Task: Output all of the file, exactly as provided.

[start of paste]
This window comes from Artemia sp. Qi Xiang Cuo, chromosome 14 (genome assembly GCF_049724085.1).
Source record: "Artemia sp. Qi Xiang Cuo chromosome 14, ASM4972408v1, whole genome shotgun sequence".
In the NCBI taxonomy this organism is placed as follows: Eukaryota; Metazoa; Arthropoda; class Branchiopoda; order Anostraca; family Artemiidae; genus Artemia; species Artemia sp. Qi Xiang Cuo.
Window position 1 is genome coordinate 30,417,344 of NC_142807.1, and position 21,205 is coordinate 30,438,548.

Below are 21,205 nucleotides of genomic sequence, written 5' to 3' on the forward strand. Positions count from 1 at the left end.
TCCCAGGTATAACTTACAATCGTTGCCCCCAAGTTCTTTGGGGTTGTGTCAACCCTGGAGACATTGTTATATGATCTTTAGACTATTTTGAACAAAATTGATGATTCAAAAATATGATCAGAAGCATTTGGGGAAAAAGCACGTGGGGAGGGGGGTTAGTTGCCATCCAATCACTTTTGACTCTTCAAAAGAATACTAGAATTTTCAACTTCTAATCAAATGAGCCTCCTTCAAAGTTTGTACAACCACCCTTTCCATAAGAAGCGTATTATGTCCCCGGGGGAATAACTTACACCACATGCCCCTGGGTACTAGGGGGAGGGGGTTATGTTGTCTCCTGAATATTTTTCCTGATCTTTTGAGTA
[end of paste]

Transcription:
This window comes from Artemia sp. Qi Xiang Cuo, chromosome 14 (genome assembly GCF_049724085.1).
Source record: "Artemia sp. Qi Xiang Cuo chromosome 14, ASM4972408v1, whole genome shotgun sequence".
In the NCBI taxonomy this organism is placed as follows: Eukaryota; Metazoa; Arthropoda; class Branchiopoda; order Anostraca; family Artemiidae; genus Artemia; species Artemia sp. Qi Xiang Cuo.
Window position 1 is genome coordinate 30,417,344 of NC_142807.1, and position 21,205 is coordinate 30,438,548.

Below are 21,205 nucleotides of genomic sequence, written 5' to 3' on the forward strand. Positions count from 1 at the left end.
TCCCAGGTATAACTTACAATCGTTGCCCCCAAGTTCTTTGGGGTTGTGTCAACCCTGGAGACATTGTTATATGATCTTTAGACTATTTTGAACAAAATTGATGATTCAAAAATATGATCAGAAGCATTTGGGGAAAAAGCACGTGGGGAGGGGGGTTAGTTGCCATCCAATCACTTTTGACTCTTCAAAAGAATACTAGAATTTTCAACTTCTAATCAAATGAGCCTCCTTCAAAGTTTGTACAACCACCCTTTCCATAAGAAGCGTATTATGTCCCCGGGGGAATAACTTACACCACATGCCCCTGGGTACTAGGGGGAGGGGGTTATGTTGTCTCCTGAATATTTTTCCTGATCTTTTGAGTA